The best in poetry, (and poetic things), this week with Matthew Kreider.
As a young boy, I often placed my hand in front of a light bulb, bent my fingers just right and watched the silhouette of a barking dog appear on the wall. Okay, I still do that sometimes. I love the idea of creating something out of shadows. And I really love artist Kumi Yamashita’s incredible shadow art.
Kids can play with shadows for only so long, though. Eventually, every kid wants to create something he can touch. Many children get their fix by clicking Lego bricks together. PBS Off Book takes a look at adults who create mind-blowing Lego art.
Soon after becoming California’s new poet laureate, Juan Felipe Herrera decided he wanted to do something bigger. His plan is to turn the entire state into a virtual poetry workshop in order to create the world’s longest poem. Surely, if anybody can do it, a Californian can.
Last week 18-year-old Kristen Dupard became the 2012 Poetry Out Loud National Champion. Listen to her recite the winning poem for Jeffery Brown of PBS NewsHour. Dupard said her preparation taught her to pay attention to the poet’s meaning, not just her interpretation of the meaning.
If you’re a poet with a cowboy hat, you’ll want to be in Medora, ND this weekend for its 26th annual gathering of poet cowboys. I wonder if any Tweetspeak readers will be tweeting from the event?
Enough of all this talk of e-books and digital formats. Enjoy The New Yorker’s account of the audiobook industry. Once upon a time, it had a history, too.
Of course we won’t judge a book by its cover. But a beautiful cover sure doesn’t get in the way of reading it. Check out Flavorpill’s gallery of 25 Awesome Minimalistic Book Covers.
The Betabrand executive pinstripe hoodie sold out three production runs within hours. My wife signed up for an email alert to get me into this garb post haste. She’s sure the latest talk in tech fashion will cover me in style and comfort while I’m tweeting. It’s crafted from the finest charcoal pinstripe Merino wool, the fabric of classic four-season executive suiting, but Betabrand’s uppity hoodie includes wrist cuffs, front pockets, gray paisley lining, zipper and hood. Blame this streamlined fashion risk on Mark Zuckerberg and a whole generation of anti-establishment types if you must, but this startup business casual classic-to-be is infinitely cooler than the Pajama Jeans my wife once sported around the home office.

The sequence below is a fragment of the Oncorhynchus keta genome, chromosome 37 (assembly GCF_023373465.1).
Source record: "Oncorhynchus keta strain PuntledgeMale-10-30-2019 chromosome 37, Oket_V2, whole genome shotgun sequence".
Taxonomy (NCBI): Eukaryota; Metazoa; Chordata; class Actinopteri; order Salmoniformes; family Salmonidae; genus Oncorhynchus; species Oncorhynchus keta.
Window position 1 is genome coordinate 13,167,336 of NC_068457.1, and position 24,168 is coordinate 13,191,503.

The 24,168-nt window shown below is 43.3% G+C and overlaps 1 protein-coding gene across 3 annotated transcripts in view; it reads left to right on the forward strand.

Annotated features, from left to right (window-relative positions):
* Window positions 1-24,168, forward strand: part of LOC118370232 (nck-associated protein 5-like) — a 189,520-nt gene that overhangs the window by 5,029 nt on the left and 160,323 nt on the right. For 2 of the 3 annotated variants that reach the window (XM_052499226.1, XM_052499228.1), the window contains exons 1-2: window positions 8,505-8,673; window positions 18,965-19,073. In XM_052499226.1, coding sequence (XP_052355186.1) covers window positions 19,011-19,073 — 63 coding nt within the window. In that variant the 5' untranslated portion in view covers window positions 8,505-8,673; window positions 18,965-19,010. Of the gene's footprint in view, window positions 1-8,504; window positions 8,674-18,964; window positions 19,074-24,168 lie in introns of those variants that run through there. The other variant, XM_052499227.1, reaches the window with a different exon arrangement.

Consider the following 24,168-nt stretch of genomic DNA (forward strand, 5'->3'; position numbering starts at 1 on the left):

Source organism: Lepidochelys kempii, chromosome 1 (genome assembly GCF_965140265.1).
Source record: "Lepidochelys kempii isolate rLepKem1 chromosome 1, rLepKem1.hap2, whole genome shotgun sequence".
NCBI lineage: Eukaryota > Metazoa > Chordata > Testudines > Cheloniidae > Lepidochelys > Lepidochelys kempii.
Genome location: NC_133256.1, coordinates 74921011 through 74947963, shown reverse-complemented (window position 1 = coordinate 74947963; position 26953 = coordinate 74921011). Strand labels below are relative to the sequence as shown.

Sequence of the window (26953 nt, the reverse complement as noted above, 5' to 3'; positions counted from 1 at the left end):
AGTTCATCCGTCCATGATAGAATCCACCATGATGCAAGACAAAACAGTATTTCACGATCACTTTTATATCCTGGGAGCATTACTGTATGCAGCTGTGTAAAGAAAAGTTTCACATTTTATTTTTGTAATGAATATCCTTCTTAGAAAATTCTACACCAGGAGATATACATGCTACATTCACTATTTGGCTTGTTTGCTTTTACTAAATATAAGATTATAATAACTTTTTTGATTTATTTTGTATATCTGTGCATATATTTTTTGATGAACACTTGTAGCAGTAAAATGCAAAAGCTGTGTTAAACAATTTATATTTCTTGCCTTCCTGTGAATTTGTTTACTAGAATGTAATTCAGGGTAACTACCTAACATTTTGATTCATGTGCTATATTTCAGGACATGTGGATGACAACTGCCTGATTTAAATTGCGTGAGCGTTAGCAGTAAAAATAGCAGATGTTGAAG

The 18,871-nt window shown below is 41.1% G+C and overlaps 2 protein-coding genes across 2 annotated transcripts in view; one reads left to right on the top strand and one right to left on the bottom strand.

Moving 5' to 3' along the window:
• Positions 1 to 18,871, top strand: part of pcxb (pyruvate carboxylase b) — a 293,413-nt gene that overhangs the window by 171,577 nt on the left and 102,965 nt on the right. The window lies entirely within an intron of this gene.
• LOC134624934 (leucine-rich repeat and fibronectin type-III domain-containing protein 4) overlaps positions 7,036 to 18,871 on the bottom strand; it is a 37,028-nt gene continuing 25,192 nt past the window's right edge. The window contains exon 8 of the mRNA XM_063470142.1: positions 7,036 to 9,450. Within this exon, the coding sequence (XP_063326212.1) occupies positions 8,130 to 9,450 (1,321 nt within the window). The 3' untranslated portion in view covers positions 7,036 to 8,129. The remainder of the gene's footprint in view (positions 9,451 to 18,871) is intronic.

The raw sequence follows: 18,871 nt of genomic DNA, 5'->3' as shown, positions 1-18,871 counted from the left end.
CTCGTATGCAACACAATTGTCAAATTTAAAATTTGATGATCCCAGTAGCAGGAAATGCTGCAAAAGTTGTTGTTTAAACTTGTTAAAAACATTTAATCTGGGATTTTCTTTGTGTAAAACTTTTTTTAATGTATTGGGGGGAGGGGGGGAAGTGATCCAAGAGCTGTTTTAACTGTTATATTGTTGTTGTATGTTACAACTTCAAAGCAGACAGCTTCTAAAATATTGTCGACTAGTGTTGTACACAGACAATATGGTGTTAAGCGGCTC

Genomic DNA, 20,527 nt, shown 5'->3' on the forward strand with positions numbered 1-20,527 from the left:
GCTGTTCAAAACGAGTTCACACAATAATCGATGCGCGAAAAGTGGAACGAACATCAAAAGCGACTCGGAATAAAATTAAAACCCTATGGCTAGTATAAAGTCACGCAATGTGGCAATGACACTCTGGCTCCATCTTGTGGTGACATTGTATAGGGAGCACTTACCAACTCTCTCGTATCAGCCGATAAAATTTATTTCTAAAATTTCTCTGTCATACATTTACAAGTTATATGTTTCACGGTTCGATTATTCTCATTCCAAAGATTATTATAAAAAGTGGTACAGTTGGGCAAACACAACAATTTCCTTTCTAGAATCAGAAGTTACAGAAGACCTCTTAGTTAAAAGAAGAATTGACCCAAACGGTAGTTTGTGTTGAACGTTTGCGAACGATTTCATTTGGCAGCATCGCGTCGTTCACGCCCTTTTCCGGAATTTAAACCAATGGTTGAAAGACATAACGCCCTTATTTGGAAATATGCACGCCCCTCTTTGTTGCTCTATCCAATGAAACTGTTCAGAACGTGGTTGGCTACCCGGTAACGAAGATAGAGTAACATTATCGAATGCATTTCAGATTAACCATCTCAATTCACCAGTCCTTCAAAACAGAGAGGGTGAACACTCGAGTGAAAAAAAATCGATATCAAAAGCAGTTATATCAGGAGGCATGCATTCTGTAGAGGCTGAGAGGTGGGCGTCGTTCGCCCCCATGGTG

A recent funding effort set a record at Kickstarter, raising $3.3 million in only five days. Pebble, a smartwatch that communicates with your smartphone, could be the integrated wholeness this technological world is looking for.
Traveling abroad makes us more creative. Really, there’s even research to support this. So go now and do what needs to be done.
Every day we come across unsightly sidewalks or sentences. But the creative mind knows what to do. This guerrilla gardener turned unbecoming potholes into miniature works of art.
I’ve been busy this week. Wrapping up a school year, preparing final exams, and putting the final touches on the last two issues of the school newspaper have all left me feeling pretty dry. Times like these call for short bursts of play. This month, Tweetspeak is offering May Play. It’s a chance to write (or tweet) found poems in short bursts. Play is good for the soul — and community.
I was cleaning out my desk today and found a picture I took of Joshua Clover. The poet was a visiting professor at one point while I was in university. I cherished his wild eccentricity. Last week I saw his name in the news. It looks as though his recent bank protest could possibly land him in jail. Let’s read “The map room”.
Richard Ford and I share a fascination with Canada. I’m moving there this summer. But Ford, a Pulitzer Prize-winning novelist, will release his new book, Canada. Here’s a taste of what plays on Ford’s consciousness with the country that’s bigger than America but too polite to remind Americans of this fact:
“’Canada’ – the word – possessed for me (and still does) what I think of as a plush suppleness. I like the three softened “a” sounds (unless you nasalize them, in which case quit reading now) sandwiched among those muted, staccato’d consonants. I like its pleasing, dactylic gallop on my tongue. I like its rather stalwart, civic assertiveness to the foreigner’s eye.”
What about you? Have you been gripped by a word lately?
The other day I opened a file cabinet and found my clippings of Edna St. Vincent Millay’s sonnets. Immediately, my heart started to beat faster when I recalled how I discovered her presence and poetry in college. She had a poetic charisma. Shahirah Majumdar writes,
“It didn’t hurt that Millay was one of those poets who used her life as practice for her art. The mythos that she invented — the starry-eyed creature of enormous appetite left incandescent (in all senses) by its own hungers — was both for her poetry and her daily bread. Her poems were always a portrait of herself: as she was or had been or wanted to be.”
Grad commencement speeches puzzle me. Even though they’re generally saturated in cliche, they still move me. Like the wind beneath my wings. Here’s an inspiring address by Neil Gaiman about beginning a career in the arts.
The Holden Caulfield part of me always kinda cracks up whenever people make the proverbial graduation grope for “The Road Not Taken” by Robert Frost. I get to feeling bad for Mr. Frost, actually. People don’t get the poem. But I think he knew that. Here’s a collection of alternative poems for graduation day.
10 Sound n Motion
Speaking of inspiration, here’s a dark comedic video to feed your Pinterest obsession.
Finally, a beautiful reminder that in art, just as in family, every dot matters.
Buy a year of Every Day Poems, just $2.99— Read a poem a day, become a better poet. In May we’re exploring the theme Roses.